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Leading the way in business

Tebogo Toteng

One of the most famous African Nation builders Shaka Zulu of the Great Zulu Empire first had a vision which translated into the great Zululand.  He led the way in battles to fulfil his vision and in this column we discuss why entrepreneurs must lead the way.

A business idea starts as a vision often the vision takes many years to unravel and come to fruition. Many of these ideas are found in the graveyard because so many people passed on before they could take the first step to building their business ideas. The sad reality is that some business ideas die prematurely because the initiators lack the vision and leadership to carry the ideas beyond breakeven point.

Ray Kroc bought Macdonald franchise from the Macdonald brothers when he realized they had no vision beyond a few restaurants around America. In the back of his mind he saw a multi-million business that will eventually expand across all the continents. He saw greater possibilities and exemplified what true leadership could achieve.

It was not simple, first having to make sure that the burger in America, Africa, Asia and the rest tasted the very same as the one in all the other continents. He knew it could work although it required hardwork and sacrifice. His vision and leadership ensured that he ultimately achieved his dream.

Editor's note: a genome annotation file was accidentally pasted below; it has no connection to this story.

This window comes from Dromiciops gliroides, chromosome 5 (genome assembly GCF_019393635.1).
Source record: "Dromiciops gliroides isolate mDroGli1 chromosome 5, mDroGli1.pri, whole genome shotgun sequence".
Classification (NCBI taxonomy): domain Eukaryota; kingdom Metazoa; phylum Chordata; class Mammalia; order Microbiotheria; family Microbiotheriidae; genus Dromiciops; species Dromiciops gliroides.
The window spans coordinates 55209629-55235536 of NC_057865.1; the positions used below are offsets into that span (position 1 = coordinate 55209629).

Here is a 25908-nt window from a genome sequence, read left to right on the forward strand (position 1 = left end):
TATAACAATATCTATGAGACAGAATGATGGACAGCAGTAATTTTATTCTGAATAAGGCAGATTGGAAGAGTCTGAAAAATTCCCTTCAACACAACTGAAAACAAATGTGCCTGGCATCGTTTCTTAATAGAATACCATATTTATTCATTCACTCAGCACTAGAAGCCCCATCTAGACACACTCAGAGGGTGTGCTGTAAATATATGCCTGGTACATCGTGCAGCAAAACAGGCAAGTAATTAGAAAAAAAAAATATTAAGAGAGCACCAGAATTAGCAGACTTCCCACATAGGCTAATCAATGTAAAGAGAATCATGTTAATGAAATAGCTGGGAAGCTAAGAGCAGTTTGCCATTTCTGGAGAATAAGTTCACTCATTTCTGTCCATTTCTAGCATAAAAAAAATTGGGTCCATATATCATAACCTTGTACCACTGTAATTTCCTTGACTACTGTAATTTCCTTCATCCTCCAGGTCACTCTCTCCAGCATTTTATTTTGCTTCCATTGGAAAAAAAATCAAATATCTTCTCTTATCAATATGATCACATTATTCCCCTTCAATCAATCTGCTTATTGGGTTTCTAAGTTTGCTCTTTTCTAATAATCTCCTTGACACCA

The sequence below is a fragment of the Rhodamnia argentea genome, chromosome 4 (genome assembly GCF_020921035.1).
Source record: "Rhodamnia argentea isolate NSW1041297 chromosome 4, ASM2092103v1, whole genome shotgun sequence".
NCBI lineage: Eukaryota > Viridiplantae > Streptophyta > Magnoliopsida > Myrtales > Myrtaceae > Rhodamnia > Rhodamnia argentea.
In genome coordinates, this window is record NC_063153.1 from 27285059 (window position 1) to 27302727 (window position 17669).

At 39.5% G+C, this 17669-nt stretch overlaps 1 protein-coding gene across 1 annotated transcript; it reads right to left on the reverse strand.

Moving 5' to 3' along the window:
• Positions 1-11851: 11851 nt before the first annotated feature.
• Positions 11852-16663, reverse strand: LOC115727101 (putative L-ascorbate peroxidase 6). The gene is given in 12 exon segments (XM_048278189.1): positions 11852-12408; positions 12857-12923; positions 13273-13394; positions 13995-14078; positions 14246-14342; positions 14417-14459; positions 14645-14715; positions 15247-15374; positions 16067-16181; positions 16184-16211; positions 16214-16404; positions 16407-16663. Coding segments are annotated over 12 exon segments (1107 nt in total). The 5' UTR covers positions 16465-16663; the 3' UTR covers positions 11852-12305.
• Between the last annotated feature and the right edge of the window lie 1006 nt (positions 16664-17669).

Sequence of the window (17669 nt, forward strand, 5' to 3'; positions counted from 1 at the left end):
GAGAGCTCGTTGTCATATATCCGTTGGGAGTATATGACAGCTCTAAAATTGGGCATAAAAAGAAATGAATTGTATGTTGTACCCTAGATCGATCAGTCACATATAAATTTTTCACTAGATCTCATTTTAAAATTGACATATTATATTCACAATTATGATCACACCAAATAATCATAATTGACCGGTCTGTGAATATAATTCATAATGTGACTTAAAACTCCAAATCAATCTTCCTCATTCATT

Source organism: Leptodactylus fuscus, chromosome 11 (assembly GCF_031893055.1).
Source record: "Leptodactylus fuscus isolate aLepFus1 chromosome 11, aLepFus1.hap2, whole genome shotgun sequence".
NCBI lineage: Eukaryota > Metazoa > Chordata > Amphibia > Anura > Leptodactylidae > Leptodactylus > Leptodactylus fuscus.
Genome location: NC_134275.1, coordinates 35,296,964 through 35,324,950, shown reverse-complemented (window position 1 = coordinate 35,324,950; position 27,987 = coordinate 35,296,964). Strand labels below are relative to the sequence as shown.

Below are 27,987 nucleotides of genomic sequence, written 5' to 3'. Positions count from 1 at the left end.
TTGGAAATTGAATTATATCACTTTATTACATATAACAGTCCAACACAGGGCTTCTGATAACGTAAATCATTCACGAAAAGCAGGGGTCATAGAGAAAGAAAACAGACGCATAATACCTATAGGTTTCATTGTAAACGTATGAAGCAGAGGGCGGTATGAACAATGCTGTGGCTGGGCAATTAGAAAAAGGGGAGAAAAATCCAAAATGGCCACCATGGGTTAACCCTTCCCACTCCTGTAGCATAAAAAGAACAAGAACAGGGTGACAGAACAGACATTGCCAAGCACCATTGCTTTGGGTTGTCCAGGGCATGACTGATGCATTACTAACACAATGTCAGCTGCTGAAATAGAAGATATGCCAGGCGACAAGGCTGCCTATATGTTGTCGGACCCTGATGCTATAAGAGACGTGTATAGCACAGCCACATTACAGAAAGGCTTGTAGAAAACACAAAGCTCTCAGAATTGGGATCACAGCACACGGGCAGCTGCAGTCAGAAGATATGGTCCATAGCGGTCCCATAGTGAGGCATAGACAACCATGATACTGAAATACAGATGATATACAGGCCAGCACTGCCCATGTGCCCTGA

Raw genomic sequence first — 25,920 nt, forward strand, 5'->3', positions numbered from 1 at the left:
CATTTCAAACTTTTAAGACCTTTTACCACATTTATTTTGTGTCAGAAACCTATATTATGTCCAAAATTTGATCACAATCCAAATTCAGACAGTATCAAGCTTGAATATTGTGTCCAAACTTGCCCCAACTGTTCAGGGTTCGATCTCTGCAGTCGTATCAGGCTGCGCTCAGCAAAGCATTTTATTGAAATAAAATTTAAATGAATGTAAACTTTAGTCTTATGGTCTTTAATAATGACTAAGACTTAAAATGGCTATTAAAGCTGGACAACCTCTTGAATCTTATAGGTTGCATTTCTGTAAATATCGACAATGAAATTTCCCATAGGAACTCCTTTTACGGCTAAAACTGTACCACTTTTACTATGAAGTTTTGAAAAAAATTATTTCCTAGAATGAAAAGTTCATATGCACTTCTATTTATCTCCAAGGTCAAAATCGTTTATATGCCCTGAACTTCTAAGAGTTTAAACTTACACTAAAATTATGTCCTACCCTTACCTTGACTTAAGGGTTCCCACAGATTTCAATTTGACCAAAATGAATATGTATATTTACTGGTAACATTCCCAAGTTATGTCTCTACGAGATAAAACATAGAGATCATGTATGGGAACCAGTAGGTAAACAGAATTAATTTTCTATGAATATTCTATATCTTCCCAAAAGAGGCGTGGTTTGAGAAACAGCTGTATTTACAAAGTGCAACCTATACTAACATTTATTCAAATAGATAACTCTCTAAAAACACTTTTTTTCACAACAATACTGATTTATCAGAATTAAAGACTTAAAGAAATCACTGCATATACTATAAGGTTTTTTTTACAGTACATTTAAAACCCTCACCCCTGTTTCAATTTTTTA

Entrepreneurs should be able to see beyond now because the pain of personal sacrifice will finally pay with limitless abundance and financial freedom. You can only be able to endure the pain if you have faith and the ability to see what other don’t see. If you think your sacrifices are in vain or have the slightest doubts about your success rate you are likely to give up.

The other most important thing about leaders is that they are inspirational and motivate people into action. They set examples and subject themselves to the very same sacrifices and expectations that they set on their followers. By doing so they are being exemplary and inspire belief in those they lead. Martin Luther King sold his vision to the American people of a non-racial society and spurred civil rights movements and ordinary people into action.

You become a leader by the character and personality that you have and in the process become a role model to others because you stand for something. People share your vision and when people have bought into your vision they readily sacrifice for a cause most of the time with no direct benefits. That is why you will have employees sacrificing their time and working beyond expected time.

This brings us to the classic difference between leaders and managers in businesses; Leaders have vision and are concerned with the strategic direction of the company meanwhile managers operationalize visions and organize, plan and control resources to achieve the leader’s vision. There is a clear difference between the two though often confused because managers use positional power while leaders use the power of in influence.

Leadership and Management guru John C Maxwell defines leadership as influence and nothing more.  The reason why it is important for business entrepreneurs to be leaders by leading the way and influencing action is to promote ownership of the dream. Leaders set the vision and seek buy in from employees.

The other astounding character of leaders is that they are courageous and are willing to take the risk themselves. They are often the first to try things and lead the way and are oblivious to risks at least in the eyes of their followers. The world rewards people who are daring and willing to get into the thick of things when everyone is sounding an alarm bell.